Publications by authors named "Rosaria Formisano"

2 Publications

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Synaptic vesicle fusion is modulated through feedback inhibition by dopamine auto-receptors.

Synapse 2020 01 23;74(1):e22131. Epub 2019 Sep 23.

Department of Biological Sciences, Delaware State University, Dover, Delaware.

Mechanisms of synaptic vesicular fusion and neurotransmitter clearance are highly controlled processes whose finely-tuned regulation is critical for neural function. This modulation has been suggested to involve pre-synaptic auto-receptors; however, their underlying mechanisms of action remain unclear. Previous studies with the well-defined C. elegans nervous system have used functional imaging to implicate acid sensing ion channels (ASIC-1) to describe synaptic vesicle fusion dynamics within its eight dopaminergic neurons. Implementing a similar imaging approach with a pH-sensitive fluorescent reporter and fluorescence resonance after photobleaching (FRAP), we analyzed dynamic imaging data collected from individual synaptic termini in live animals. We present evidence that constitutive fusion of neurotransmitter vesicles on dopaminergic synaptic termini is modulated through DOP-2 auto-receptors via a negative feedback loop. Integrating our previous results showing the role of ASIC-1 in a positive feedback loop, we also put forth an updated model for synaptic vesicle fusion in which, along with DAT-1 and ASIC-1, the dopamine auto-receptor DOP-2 lies at a modulatory hub at dopaminergic synapses. Our findings are of potential broader significance as similar mechanisms are likely to be used by auto-receptors for other small molecule neurotransmitters across species.
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http://dx.doi.org/10.1002/syn.22131DOI Listing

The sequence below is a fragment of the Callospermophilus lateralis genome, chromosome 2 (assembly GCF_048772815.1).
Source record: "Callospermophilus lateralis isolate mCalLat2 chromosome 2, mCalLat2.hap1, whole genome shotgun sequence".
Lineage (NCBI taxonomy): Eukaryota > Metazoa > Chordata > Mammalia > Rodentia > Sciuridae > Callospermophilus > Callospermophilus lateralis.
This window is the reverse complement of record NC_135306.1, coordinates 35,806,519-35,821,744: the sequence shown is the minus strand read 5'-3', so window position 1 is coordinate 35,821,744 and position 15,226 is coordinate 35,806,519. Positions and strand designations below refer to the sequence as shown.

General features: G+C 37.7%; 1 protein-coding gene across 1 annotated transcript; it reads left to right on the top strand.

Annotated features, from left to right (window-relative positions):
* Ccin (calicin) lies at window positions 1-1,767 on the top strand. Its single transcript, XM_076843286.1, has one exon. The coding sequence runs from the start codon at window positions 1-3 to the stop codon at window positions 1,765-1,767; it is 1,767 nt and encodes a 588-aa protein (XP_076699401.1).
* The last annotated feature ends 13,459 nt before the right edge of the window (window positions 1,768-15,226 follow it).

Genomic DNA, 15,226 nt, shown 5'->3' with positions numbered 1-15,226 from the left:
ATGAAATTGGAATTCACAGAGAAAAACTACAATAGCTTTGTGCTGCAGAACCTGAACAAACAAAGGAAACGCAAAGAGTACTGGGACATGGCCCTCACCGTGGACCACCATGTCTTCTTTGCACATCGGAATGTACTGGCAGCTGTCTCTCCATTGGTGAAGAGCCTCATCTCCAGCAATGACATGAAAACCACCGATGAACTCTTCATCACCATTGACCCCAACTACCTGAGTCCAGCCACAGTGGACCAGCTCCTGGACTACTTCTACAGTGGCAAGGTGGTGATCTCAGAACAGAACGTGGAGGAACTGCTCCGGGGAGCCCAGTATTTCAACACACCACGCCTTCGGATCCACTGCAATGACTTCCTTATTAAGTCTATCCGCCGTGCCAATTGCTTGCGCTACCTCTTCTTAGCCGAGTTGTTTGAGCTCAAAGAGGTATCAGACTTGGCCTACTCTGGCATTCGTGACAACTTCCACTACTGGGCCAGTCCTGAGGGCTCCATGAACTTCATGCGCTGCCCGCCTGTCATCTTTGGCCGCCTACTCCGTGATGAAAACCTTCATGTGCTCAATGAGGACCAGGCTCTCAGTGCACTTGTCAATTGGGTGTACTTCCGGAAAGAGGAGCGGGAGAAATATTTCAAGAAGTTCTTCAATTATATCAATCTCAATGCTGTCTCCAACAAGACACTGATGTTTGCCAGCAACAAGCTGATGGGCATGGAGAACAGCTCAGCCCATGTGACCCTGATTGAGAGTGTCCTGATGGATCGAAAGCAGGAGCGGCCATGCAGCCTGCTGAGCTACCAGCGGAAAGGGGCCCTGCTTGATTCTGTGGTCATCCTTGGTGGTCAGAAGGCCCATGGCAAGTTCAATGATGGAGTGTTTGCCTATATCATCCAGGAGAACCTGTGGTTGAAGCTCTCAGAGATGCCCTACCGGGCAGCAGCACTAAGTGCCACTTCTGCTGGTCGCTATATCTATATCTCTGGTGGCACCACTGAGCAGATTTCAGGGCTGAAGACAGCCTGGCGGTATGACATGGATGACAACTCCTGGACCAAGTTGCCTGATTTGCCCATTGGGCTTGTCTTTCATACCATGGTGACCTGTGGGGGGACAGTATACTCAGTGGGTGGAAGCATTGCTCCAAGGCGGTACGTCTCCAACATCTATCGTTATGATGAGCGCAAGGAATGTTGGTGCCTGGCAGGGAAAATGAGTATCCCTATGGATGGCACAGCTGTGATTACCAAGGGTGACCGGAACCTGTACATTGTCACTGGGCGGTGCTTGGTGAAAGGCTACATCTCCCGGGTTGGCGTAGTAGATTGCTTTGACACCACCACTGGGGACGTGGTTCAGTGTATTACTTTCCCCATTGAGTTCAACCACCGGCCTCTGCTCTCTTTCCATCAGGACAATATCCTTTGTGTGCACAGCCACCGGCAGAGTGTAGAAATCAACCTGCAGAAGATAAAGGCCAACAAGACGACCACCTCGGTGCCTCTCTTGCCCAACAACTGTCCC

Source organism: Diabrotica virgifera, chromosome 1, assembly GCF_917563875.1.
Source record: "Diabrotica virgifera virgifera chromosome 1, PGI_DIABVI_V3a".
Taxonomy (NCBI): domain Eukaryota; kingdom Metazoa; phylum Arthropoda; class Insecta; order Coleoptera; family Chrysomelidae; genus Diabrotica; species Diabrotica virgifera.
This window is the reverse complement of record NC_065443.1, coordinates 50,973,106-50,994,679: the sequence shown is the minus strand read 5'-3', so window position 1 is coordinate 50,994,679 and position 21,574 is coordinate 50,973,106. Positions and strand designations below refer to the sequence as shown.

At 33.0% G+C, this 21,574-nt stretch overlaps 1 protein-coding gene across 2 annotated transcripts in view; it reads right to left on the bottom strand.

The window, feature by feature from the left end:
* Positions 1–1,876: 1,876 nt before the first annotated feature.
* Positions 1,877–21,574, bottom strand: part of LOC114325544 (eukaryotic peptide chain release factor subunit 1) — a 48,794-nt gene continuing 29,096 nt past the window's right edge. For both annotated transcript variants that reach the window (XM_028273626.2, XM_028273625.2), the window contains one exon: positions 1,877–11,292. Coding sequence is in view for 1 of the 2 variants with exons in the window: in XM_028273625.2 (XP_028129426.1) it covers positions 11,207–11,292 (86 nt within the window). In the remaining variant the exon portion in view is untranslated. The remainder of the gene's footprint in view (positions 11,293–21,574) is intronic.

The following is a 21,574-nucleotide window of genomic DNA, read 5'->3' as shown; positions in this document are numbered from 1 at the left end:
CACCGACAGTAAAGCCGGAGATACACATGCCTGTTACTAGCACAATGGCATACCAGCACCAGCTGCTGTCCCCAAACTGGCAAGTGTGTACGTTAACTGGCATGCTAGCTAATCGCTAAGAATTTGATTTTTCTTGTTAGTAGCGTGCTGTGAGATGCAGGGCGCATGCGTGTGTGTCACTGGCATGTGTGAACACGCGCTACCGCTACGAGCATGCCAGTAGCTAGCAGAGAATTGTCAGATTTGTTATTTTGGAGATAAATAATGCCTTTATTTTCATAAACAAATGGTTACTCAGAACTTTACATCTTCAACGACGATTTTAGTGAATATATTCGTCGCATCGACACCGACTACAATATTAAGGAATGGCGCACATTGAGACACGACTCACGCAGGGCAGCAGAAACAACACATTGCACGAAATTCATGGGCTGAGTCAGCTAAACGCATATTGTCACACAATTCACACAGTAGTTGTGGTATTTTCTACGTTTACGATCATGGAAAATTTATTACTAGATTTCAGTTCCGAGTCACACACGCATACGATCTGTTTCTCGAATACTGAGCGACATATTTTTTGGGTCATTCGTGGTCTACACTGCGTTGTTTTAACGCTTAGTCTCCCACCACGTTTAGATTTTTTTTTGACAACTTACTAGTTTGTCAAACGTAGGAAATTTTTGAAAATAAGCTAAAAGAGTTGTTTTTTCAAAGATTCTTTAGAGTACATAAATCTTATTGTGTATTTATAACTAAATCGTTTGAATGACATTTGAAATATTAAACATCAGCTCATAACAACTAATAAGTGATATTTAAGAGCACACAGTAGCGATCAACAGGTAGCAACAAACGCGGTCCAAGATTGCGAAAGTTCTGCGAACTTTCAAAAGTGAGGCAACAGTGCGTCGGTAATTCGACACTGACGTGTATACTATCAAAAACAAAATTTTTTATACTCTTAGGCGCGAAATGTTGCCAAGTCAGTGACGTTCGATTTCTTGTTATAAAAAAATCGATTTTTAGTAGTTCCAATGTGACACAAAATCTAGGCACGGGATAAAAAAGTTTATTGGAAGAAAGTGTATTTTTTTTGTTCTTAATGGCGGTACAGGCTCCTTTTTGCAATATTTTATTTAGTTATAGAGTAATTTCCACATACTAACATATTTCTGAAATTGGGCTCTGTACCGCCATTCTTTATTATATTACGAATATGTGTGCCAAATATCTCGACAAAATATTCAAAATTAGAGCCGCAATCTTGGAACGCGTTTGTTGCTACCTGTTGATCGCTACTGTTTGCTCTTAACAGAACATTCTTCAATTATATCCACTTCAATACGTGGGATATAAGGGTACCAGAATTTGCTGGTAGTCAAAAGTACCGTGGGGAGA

http://www.ncbi.nlm.nih.gov/pmc/articles/PMC7336876PMC
January 2020

GPA-14, a Gα(i) subunit mediates dopaminergic behavioral plasticity in C. elegans.

Behav Brain Funct 2013 Apr 22;9:16. Epub 2013 Apr 22.

Department of Biological Sciences, Delaware State University, Dover, DE 19901, USA.

Background: Precise levels of specific neurotransmitters are required for appropriate neuronal functioning. The neurotransmitter dopamine is implicated in modulating behaviors, such as cognition, reward and memory. In the nematode Caenorhabditis elegans, the release of dopamine during behavioral plasticity is in part modulated through an acid-sensing ion channel expressed in its eight dopaminergic neurons. A D2-like C. elegans dopamine receptor DOP-2 co-expresses along with a Gα(i) subunit (GPA-14) in the anterior deirid (ADE) pair of dopaminergic neurons.

Findings: In follow-up experiments to our recently reported in vitro physical interaction between DOP-2 and GPA-14, we have behaviorally characterized worms carrying deletion mutations in gpa-14 and/or dop-2. We found both mutants to display behavioral abnormalities in habituation as well as associative learning, and exogenous supply of dopamine was able to revert the observed behavioral deficits. The behavioral phenotypes of dop-2 and gpa-14 loss-of-function mutants were found to be remarkably similar, and we did not observe any cumulative defects in their double mutants.

Conclusion: Our results provide genetic and phenotypic support to our earlier in vitro results where we had shown that the DOP-2 dopamine receptor and the GPA-14 Gα(i) subunit physically interact with each other. Results from behavioral experiments presented here together with our previous in-vitro work suggests that the DOP-2 functions as a dopamine auto-receptor to modulate two types of learning, anterior touch habituation and chemosensory associative conditioning, through a G-protein complex that comprises GPA-14 as its Gα subunit.
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http://dx.doi.org/10.1186/1744-9081-9-16DOI Listing
http://www.ncbi.nlm.nih.gov/pmc/articles/PMC3679979PMC
April 2013